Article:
I can't seem to find a good resource on how to send heartbeats to clients using websockets in Spring!

I have a basic server running using this configuration:

public class WebSocketConfig extends AbstractWebSocketMessageBrokerConfigurer {

    public void configureMessageBroker(MessageBrokerRegistry config) {

    public void registerStompEndpoints(StompEndpointRegistry registry) {

Then I use something like this to send messages to people who subscribed to a room:

this.simpMessagingTemplate.convertAndSend("/room/" + this.roomId, message);

This is the client code used to communicate with the server:

this.connect = function (roomNameParam, connectionCallback) {
    var socket = new SockJS('http://localhost:8080/channels'),

    self.stompClient = Stomp.over(socket);
    self.stompClient.connect({}, function (frame) {
        self.stompClient.subscribe('/room/' + roomNameParam, connectionCallback);

I really want to implement heartbeats so the client knows who is connected and to send some data to keep the client and server in sync.

Do I need to manually do it?

up vote 3 down vote accepted

The Spring SockJS configuration contains settings for sending heartbeats. By default a heartbeat is sent every 25 seconds assuming no other messages are sent on the connection. See the Spring reference for details.

  • But what does it actually send? How do I detect this in my Spring Server? There is nothing in my console! – Dolan Mar 8 '15 at 16:43
  • @Dolan: it sends a heartbeat frame (h) on the websocket connection (between server and browser). The heartbeat is sent only if no data is sent on a given interval (default 25 sec). It's sent automatically, why do you need to detect it on the server? – Bogdan Mar 8 '15 at 19:17
  • Because I would like to know how many people are connected to the server. So I want heart beats to actually notify me about the details of the people who are connected if that makes sense. Is that possible with Spring/STOMP? – Dolan Mar 11 '15 at 15:13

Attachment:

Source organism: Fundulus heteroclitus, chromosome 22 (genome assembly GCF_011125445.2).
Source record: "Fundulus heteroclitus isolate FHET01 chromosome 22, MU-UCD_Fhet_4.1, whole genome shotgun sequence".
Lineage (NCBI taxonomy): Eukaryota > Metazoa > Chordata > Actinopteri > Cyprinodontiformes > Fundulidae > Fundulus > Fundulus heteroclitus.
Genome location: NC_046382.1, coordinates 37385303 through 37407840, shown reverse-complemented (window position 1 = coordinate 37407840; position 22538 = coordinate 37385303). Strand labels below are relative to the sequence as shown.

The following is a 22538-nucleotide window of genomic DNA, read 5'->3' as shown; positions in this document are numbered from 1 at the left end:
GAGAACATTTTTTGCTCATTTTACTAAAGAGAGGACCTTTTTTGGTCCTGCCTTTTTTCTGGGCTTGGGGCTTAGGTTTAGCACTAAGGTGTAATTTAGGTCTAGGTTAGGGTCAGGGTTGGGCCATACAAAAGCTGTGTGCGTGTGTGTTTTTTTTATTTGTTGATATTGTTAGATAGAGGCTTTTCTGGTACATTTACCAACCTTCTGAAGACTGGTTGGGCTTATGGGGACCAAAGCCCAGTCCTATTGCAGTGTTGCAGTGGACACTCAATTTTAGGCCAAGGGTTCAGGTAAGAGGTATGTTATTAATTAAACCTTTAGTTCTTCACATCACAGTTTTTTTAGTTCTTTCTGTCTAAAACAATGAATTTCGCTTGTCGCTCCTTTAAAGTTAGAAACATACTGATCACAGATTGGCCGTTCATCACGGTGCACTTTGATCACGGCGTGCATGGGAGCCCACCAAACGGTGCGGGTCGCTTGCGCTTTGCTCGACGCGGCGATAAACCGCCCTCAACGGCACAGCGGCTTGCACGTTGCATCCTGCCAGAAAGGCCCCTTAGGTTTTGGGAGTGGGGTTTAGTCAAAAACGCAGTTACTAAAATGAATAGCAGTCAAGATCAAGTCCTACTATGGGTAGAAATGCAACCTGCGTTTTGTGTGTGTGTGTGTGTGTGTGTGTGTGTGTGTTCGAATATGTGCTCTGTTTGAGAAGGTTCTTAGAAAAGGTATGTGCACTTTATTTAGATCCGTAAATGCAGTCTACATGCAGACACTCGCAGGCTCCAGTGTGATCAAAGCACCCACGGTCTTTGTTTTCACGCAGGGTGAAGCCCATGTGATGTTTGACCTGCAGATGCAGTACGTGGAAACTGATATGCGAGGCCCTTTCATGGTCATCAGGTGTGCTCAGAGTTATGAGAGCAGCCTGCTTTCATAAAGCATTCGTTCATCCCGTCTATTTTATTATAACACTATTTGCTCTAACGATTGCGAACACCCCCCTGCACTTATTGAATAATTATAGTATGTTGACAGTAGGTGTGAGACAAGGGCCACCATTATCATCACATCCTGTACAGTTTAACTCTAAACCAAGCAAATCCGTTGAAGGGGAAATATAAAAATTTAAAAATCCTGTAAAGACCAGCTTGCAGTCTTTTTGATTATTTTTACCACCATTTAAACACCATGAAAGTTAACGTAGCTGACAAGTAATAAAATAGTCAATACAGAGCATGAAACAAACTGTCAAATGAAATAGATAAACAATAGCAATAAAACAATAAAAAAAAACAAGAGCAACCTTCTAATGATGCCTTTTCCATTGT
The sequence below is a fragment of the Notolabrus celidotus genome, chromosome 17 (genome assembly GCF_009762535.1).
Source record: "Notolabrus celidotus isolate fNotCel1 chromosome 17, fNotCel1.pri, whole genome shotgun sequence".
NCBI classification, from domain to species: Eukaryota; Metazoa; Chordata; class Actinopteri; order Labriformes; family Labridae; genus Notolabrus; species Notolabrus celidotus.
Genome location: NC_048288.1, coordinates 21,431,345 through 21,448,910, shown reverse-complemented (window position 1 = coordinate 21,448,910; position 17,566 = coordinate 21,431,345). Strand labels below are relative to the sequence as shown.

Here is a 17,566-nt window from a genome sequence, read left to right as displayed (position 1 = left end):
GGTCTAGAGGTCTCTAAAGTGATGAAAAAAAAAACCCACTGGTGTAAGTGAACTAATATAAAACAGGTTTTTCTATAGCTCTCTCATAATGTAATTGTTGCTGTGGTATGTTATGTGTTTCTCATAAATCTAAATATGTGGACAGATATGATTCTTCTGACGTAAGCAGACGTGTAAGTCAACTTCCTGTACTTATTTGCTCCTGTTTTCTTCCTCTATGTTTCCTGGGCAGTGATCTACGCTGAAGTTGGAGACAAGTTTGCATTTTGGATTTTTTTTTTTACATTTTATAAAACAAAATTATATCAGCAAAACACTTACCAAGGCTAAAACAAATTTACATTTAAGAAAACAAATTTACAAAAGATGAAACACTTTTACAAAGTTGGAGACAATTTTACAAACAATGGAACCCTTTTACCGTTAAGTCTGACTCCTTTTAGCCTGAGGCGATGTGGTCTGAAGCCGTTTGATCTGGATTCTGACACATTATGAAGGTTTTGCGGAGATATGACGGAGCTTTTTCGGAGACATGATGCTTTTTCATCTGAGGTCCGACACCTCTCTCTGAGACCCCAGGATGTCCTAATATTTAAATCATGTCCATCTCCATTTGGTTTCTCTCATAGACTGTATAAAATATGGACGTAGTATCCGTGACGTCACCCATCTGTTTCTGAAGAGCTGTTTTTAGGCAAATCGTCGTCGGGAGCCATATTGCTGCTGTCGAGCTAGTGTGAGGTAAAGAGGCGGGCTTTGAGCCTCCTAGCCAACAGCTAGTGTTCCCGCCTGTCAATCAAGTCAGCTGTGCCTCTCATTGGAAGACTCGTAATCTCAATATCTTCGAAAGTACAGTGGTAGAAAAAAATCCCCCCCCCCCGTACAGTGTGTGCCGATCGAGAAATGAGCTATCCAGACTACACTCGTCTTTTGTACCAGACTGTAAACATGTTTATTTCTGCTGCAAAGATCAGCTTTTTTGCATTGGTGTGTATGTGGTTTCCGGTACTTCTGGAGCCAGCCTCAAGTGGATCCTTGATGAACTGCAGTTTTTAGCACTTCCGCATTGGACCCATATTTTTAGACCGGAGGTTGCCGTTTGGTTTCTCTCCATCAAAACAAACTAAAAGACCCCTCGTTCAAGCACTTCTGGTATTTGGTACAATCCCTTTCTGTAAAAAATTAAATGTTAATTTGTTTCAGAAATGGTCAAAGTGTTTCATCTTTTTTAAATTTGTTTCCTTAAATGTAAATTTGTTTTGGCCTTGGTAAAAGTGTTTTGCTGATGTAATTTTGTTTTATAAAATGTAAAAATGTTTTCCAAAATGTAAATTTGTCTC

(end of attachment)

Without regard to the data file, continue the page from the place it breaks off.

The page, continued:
• @Dolan: you have as many clients connected to the server as websocket connections you have. You can use something like a global AtomicInteger to keep track of connections. When a connection is opened you increment it, when is closed you decrement it. Does something like this fulfill your need? – Bogdan Mar 14 '15 at 16:31
  • That would work provided the internet connection is stable. What if there was a power cut? The global AtomicInteger would never be decremented. I ideally need a heart-beat type implementation. – Dolan Mar 20 '15 at 17:37

Just call:


for the broker config where you want to enable it (works with simple broker too).

public class WebSocketMessageBrokerConfig extends AbstractWebSocketMessageBrokerConfigurer {

    public void configureMessageBroker(MessageBrokerRegistry config) {
        config.enableSimpleBroker("/topic", "/queue", "/user")

    public void registerStompEndpoints(StompEndpointRegistry registry) {

    public TaskScheduler heartBeatScheduler() {
        return new ThreadPoolTaskScheduler();

  • 1
    While this indeed enables heartbeats using the built-in simple broker, my connection still closes if there is no other HTTP traffic. – Oliver Hernandez Apr 12 at 19:26
  • Thanks a lot man. Using this along with socket re-connection worked for me. – rakesh Aug 23 at 15:21

For simple broker you can config heartbeat like this:

<websocket:message-broker application-destination-prefix="/app">
    <websocket:stomp-endpoint path="/wshandler" allowed-origins="*">
    <websocket:simple-broker prefix="/topic, /queue" heartbeat="10000,10000" scheduler="pingScheduler"/>

<bean id="pingScheduler" class="org.springframework.scheduling.concurrent.ThreadPoolTaskScheduler">
    <property name="poolSize" value="1"/>
    <property name="threadNamePrefix" value="wss-heartbeat-thread-"/>

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